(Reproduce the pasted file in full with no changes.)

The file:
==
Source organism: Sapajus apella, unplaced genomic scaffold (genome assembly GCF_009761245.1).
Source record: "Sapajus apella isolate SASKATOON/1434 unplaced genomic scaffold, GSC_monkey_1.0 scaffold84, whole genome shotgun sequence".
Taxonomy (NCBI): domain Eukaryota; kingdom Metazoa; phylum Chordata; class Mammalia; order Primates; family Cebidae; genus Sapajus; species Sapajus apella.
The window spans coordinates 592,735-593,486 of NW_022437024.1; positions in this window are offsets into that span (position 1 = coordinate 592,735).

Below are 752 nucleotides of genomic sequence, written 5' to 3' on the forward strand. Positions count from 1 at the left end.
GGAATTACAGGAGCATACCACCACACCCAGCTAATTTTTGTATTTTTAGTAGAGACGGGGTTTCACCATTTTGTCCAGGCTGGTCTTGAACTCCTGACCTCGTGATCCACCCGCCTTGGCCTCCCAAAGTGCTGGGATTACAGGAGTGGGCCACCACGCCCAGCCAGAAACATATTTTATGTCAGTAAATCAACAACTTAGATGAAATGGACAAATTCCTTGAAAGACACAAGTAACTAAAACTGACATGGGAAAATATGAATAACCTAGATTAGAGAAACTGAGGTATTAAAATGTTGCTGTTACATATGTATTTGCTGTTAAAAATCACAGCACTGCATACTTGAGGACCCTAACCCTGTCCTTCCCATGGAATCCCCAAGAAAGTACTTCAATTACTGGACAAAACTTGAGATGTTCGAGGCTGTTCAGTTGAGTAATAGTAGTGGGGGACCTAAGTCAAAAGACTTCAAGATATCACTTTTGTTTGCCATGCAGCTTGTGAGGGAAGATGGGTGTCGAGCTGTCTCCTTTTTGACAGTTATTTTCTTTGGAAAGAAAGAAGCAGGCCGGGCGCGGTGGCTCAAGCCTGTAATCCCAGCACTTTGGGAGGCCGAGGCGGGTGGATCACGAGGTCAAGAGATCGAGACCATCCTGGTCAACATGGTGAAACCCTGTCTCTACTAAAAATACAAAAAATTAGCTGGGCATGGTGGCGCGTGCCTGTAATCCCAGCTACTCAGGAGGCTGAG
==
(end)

Source organism: Sapajus apella, unplaced genomic scaffold (genome assembly GCF_009761245.1).
Source record: "Sapajus apella isolate SASKATOON/1434 unplaced genomic scaffold, GSC_monkey_1.0 scaffold84, whole genome shotgun sequence".
Taxonomy (NCBI): domain Eukaryota; kingdom Metazoa; phylum Chordata; class Mammalia; order Primates; family Cebidae; genus Sapajus; species Sapajus apella.
The window spans coordinates 592,735-593,486 of NW_022437024.1; positions in this window are offsets into that span (position 1 = coordinate 592,735).

Below are 752 nucleotides of genomic sequence, written 5' to 3' on the forward strand. Positions count from 1 at the left end.
GGAATTACAGGAGCATACCACCACACCCAGCTAATTTTTGTATTTTTAGTAGAGACGGGGTTTCACCATTTTGTCCAGGCTGGTCTTGAACTCCTGACCTCGTGATCCACCCGCCTTGGCCTCCCAAAGTGCTGGGATTACAGGAGTGGGCCACCACGCCCAGCCAGAAACATATTTTATGTCAGTAAATCAACAACTTAGATGAAATGGACAAATTCCTTGAAAGACACAAGTAACTAAAACTGACATGGGAAAATATGAATAACCTAGATTAGAGAAACTGAGGTATTAAAATGTTGCTGTTACATATGTATTTGCTGTTAAAAATCACAGCACTGCATACTTGAGGACCCTAACCCTGTCCTTCCCATGGAATCCCCAAGAAAGTACTTCAATTACTGGACAAAACTTGAGATGTTCGAGGCTGTTCAGTTGAGTAATAGTAGTGGGGGACCTAAGTCAAAAGACTTCAAGATATCACTTTTGTTTGCCATGCAGCTTGTGAGGGAAGATGGGTGTCGAGCTGTCTCCTTTTTGACAGTTATTTTCTTTGGAAAGAAAGAAGCAGGCCGGGCGCGGTGGCTCAAGCCTGTAATCCCAGCACTTTGGGAGGCCGAGGCGGGTGGATCACGAGGTCAAGAGATCGAGACCATCCTGGTCAACATGGTGAAACCCTGTCTCTACTAAAAATACAAAAAATTAGCTGGGCATGGTGGCGCGTGCCTGTAATCCCAGCTACTCAGGAGGCTGAG